Gulf Times
Newsmakers of the year: Conquests, heartbreaks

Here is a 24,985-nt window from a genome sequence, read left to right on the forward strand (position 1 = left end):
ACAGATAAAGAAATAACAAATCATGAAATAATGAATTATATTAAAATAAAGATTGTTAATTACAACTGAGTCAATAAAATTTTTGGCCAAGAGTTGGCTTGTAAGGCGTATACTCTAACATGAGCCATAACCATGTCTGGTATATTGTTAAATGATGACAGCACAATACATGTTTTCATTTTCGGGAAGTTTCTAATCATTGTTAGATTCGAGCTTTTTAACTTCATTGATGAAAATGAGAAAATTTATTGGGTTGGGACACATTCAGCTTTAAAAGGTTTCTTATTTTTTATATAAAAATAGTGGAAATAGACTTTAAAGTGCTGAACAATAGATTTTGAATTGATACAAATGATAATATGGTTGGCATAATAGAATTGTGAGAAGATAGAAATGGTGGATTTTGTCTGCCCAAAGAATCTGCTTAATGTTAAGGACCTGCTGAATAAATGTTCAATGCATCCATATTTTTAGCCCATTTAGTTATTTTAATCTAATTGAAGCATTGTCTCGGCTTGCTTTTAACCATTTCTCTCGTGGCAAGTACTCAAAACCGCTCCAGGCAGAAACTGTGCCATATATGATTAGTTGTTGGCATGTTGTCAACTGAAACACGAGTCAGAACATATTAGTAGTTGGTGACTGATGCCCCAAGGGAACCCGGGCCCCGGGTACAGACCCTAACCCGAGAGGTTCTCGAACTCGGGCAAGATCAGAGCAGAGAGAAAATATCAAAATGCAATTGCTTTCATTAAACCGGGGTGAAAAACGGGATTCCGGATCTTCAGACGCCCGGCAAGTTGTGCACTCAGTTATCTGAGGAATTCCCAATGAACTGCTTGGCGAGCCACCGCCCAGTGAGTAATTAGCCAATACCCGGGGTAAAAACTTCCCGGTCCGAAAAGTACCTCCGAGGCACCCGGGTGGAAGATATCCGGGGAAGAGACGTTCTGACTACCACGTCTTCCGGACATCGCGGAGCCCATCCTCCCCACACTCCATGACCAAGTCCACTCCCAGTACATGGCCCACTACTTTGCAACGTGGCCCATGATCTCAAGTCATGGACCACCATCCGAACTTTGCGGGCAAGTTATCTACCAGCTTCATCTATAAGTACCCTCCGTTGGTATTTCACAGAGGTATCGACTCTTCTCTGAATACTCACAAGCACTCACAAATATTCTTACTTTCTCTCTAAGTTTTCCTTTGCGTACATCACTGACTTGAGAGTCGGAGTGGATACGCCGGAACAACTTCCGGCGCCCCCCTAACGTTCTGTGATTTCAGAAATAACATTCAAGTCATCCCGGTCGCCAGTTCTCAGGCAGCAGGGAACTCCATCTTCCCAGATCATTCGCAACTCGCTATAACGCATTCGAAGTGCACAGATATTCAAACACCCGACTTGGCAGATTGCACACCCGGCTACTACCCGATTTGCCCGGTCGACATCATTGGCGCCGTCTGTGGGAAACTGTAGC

It’s that time of the year. Stock-taking of this nature, of course, is no mean task and there will always be a difference of opinion depending on how people evaluate who. But here’s a very short A-list Pakistani pack, which, like or loathe, will be hard for anyone to ignore in terms of the sheer impact those who have made it, left in 2016. NAWAZ SHARIF The prime minister can look back smugly at having enhanced his reputation of being the ultimate survivor in the Pakistani power matrix. No matter how hard the opposition - led by the relentless Pakistan Tehrik-e-Insaf chairman Imran Khan - tried, he appears to have weathered the worst in the Panama case. And with the lack of concrete evidence so far to implicate his children in any wrongdoing with regard to their offshore wealth, he can breathe a little easier. But that’s not all. He has rewritten history by outlasting six army chiefs - Sharif is in the middle of a third stint in power - and refusing to give an extension to General Raheel Sharif, who, many had fancied would be impossible to ignore given his larger-than-life presence. By year-end, Sharif will also see the arrival of a new chief justice, which opposition leader Khurshid Shah suggested in the parliament recently - a touch controversially - was a ‘loyalist’. SHARMEEN OBAID-CHINOY Sharmeen Obaid-Chinoy became the first Pakistani to win a second Oscar when the 38-year-old made herself count at the 88th Academy Awards for her documentary A Girl In The River: The Price of Forgiveness, which zeroes in on the subject of so-called honour killings. Predictably, the feel-good story dissolved into sparring between opposite camps at home - with one staunchly perceiving the award as a Western giveaway to Obaid-Chinoy for supposedly, projecting Pakistan in ‘poor light’. Saving Face, Obaid-Chinoy’s first Oscar winner, had invited similar reaction, but that did not faze the celebrated documentary filmmaker, who was able to persuade Prime Minister Nawaz Sharif to legislate against so-called honour killings - bringing home the power of filmmaking at its most poignant. ABDUL SATTAR EDHI For all the inevitability surrounding death, the sense of grief in Pakistan at philanthropist Abdul Sattar Edhi’s demise was palpable because in a nation often riven by fissures and hopelessness springing from a lack of governance, there has never been anyone like Edhi, the absolute last man standing where humanity, love, selflessness and trust is concerned. Edhi’s life in the phenomenal service of humankind - even if the Nobel Prize Committee never noticed it to the great resentment of millions, but only a shrug from Edhi himself - cannot be possibly encapsulated here. This was a man, who, single-handedly established a network of charitable homes, including an emergency service that provides ambulances and other assistance for the needy. The hotline fields an emergency call, on average, every 8-10 seconds - some 10,000 in a day with 6,000 in Karachi, the world’s second most populous city, alone. Before kidneys failed him in 2013, Edhi would often pick up a call himself and be the first to arrive on the scene in that familiar white coloured, horn blaring ambulance - one of over 1800, the world’s largest such service. The Edhi Foundation also boasts three dozen rescue boats, two fixed-wings planes and a helicopter. According to 2014 figures, there were 17 shelters for women seeking refuge from domestic violence and other abuse, nursing homes, hospitals and blood banks. His centres are abroad, too, in the US, Canada, Afghanistan, Nepal and the Middle East. From reaching out to refugees in Afghanistan to famine victims of Ethiopia and even victims of Hurricane Katrina in the US, the Edhi Foundation has made its presence felt. The Foundation also has the largest morgue in Pakistan which can accommodate 300 bodies at a time. The free kitchen in Karachi affords meals for 30,000 people every evening. A large animal home where abused, sick and abandoned animals are taken care of and fed is just another hallmark of the saintly Edhi’s legacy. MISBAH-UL-HAQ Misbah-ul-Haq only raised the bar of his immortality when he completed the redemption of Pakistan Cricket at Lord’s after it fell from grace at the very same venue in 2010 following the match-fixing saga. Apart from providing his compatriots hope in what were decidedly dark times, Misbah, the 42-year-old cool, calm, collected captain, scored a dream hundred on what was his debut at the home of cricket, becoming in the process the oldest Test centurion in 82 years. Later in the year, he also became the most successful Pakistan Test captain, displacing his much revered distant kin Imran Khan. It is a measure of respectability Misbah brought to Pakistan Cricket that for the first time in living memory, the notoriously bad English press that always greets the visitors, lauded the Pakistani’s yeoman services as a leader after victory at Lord’s and, later, the Test series equaliser on Pakistan’s Independence Day at The Oval. JUNAID JAMSHED Like the dead of winter, his departure left Pakistanis cold - and a little lost for words. Part of the reason why the mourning appeared to tower over say, the demise of the ‘Little Master’ Hanif Mohamed, had to do with a tragedy - a plane crash that left every single body charred beyond recognition. But that the overwhelming reaction zeroed in on the celebrity loss lent credence to the conclusion that love or loathe, Jamshed was more celebrated than it may have otherwise appeared after he renounced music. Undoubtedly, his story will find a prominent place in the Pakistani cultural landscape. No appraisal about the pop star-turned-preacher can be complete without a word about his USP. As the lead vocalist of Vital Signs - often referred to as Pakistan’s Beatles - Jamshed’s patriotic rendition Dil Dil Pakistan went on to assume the halo of a modern day anthem without a parallel in the country’s history for popularity. * The writer is Community Editor.